Monitor CockroachDB with Prometheus

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CockroachDB generates detailed time series metrics for each node in a cluster. This page shows you how to pull these metrics into Prometheus, an open source tool for storing, aggregating, and querying time series data. It also shows you how to connect Grafana and Alertmanager to Prometheus for flexible data visualizations and notifications.


This tutorial explores the CockroachDB Self-Hosted integration with Prometheus. For the CockroachDB Dedicated integration with Prometheus, refer to Export Metrics From a CockroachDB Dedicated Cluster instead of this page.

Before you begin

  • Make sure you have already started a CockroachDB cluster, either locally or in a production environment.

  • Note that all files used in this tutorial can be found in the monitoring directory of the CockroachDB repository.

Step 1. Install Prometheus

  1. Download the 2.x Prometheus tarball for your OS.

  2. Extract the binary and add it to your system PATH. This makes it easy to start Prometheus from any shell.

  3. Make sure Prometheus installed successfully:

    $ prometheus --version
    prometheus, version 2.34.0 (branch: HEAD, revision: 881111fec4332c33094a6fb2680c71fffc427275)
      build user:       root@d80b449ae319
      build date:       20220315-15:04:36
      go version:       go1.17.8

Step 2. Configure Prometheus

  1. Download the starter Prometheus configuration file for CockroachDB:

    curl -o prometheus.yml

    When you examine the configuration file, you'll see that it is set up to scrape the time series metrics of a single, insecure local node every 10 seconds:

    • scrape_interval: 10s defines the scrape interval.
    • metrics_path: '/_status/vars' defines the Prometheus-specific CockroachDB endpoint for scraping time series metrics.
    • scheme: 'http' specifies that the cluster being scraped is insecure.
    • targets: ['localhost:8080'] specifies the hostname and http-port of the Cockroach node to collect time series metrics on.
  2. Edit the configuration file to match your deployment scenario:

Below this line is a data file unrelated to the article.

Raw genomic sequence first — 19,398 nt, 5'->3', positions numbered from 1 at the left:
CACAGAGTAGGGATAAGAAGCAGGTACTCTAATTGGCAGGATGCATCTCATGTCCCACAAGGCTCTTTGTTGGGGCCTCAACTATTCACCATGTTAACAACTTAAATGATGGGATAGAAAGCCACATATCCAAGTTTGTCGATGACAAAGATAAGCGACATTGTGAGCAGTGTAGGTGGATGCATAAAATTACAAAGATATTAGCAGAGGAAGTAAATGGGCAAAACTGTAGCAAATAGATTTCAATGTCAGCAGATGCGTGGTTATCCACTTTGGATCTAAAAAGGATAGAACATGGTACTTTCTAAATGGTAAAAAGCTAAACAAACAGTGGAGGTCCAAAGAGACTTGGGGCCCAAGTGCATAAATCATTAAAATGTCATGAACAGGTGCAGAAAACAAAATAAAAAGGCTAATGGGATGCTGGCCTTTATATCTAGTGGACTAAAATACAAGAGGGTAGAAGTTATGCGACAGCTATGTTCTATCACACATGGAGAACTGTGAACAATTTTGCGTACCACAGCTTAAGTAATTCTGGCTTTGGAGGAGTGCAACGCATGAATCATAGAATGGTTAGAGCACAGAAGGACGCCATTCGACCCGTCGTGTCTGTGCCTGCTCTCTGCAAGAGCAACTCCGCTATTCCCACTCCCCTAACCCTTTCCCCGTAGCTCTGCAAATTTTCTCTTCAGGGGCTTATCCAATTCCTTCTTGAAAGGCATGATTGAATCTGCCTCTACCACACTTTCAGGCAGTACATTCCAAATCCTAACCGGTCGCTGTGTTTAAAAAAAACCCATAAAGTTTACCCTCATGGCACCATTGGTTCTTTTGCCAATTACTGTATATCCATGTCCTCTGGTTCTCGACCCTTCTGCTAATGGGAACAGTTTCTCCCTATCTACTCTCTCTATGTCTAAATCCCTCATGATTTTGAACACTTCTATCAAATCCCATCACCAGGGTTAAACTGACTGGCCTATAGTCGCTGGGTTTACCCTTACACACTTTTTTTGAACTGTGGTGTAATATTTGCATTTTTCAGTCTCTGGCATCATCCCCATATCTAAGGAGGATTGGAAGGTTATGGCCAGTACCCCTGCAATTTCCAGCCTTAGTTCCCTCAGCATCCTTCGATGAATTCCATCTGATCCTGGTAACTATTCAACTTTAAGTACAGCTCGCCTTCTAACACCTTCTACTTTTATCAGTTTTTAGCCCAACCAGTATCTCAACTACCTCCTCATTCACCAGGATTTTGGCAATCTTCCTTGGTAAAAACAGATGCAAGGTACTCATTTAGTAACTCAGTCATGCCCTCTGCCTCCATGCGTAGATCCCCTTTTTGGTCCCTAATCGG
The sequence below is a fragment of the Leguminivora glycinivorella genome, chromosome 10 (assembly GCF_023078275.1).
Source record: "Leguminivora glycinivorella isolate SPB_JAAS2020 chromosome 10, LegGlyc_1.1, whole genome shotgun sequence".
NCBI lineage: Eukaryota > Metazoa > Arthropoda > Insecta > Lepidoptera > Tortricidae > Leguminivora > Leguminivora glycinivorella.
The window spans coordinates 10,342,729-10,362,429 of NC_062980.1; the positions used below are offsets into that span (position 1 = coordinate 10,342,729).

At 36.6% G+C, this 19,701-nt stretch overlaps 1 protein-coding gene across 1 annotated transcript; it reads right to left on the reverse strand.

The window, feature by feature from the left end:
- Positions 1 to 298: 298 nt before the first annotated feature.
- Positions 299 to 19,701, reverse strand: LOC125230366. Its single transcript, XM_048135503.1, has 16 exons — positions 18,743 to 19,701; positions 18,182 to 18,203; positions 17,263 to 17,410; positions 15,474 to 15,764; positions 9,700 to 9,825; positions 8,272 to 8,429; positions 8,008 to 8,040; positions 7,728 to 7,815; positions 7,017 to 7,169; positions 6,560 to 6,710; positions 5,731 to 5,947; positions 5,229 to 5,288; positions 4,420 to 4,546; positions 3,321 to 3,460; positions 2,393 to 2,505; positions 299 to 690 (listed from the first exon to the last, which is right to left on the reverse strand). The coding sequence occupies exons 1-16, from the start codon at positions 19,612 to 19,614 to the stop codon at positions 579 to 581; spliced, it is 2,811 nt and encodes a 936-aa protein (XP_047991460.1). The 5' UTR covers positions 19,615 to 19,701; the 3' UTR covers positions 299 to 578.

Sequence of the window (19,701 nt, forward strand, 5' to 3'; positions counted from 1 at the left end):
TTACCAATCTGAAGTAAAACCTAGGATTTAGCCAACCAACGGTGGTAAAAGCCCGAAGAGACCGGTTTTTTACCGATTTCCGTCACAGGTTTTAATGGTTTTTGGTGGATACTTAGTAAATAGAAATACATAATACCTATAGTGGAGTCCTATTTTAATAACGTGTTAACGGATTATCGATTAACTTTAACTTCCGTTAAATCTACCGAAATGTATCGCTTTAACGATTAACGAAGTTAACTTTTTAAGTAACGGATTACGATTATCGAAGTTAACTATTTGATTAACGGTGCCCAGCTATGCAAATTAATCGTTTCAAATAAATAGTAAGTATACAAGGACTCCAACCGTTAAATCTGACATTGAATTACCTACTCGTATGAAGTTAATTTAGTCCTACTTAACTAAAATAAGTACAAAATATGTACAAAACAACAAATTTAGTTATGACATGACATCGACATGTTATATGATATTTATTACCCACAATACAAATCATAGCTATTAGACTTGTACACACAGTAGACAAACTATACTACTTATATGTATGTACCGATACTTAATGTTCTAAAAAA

Scenario Config Change
    Multi-node local cluster Expand the targets field to include 'localhost:<http-port>' for each additional node.
    Production cluster Change the targets field to include '<hostname>:<http-port>' for each node in the cluster. Also, be sure your network configuration allows TCP communication on the specified ports.
    Secure cluster Uncomment scheme: 'https' and comment out scheme: 'http'.
  3. Create a rules directory and download the aggregation rules and alerting rules for CockroachDB into it:

    mkdir rules
    cd rules
    curl -o rules/aggregation.rules.yml
    curl -o rules/alerts.rules.yml

Step 3. Start Prometheus

  1. Start the Prometheus server, with the --config.file flag pointing to the configuration file:

    $ prometheus --config.file=prometheus.yml
    ts=2022-04-20T18:57:45.857Z caller=main.go:516 level=info msg="Starting Prometheus" version="(version=2.34.0, branch=HEAD, revision=881111fec4332c33094a6fb2680c71fffc427275)"
    ts=2022-04-20T18:57:45.857Z caller=main.go:521 level=info build_context="(go=go1.17.8, user=root@d80b449ae319, date=20220315-15:04:36)"
    ts=2022-04-20T18:57:45.859Z caller=web.go:540 level=info component=web msg="Start listening for connections" address=localhost:9090
    ts=2022-04-20T18:57:46.811Z caller=main.go:1142 level=info msg="Loading configuration file" filename=prometheus.yml
    ts=2022-04-20T18:57:46.973Z caller=main.go:1179 level=info msg="Completed loading of configuration file" filename=prometheus.yml totalDuration=162.470967ms db_storage=1.057µs remote_storage=5.151µs web_handler=457ns query_engine=889ns scrape=150.34215ms scrape_sd=74.253µs notify=94.531µs notify_sd=26.921µs rules=11.488407ms tracing=19.58µs
    ts=2022-04-20T18:57:46.973Z caller=main.go:910 level=info msg="Server is ready to receive web requests."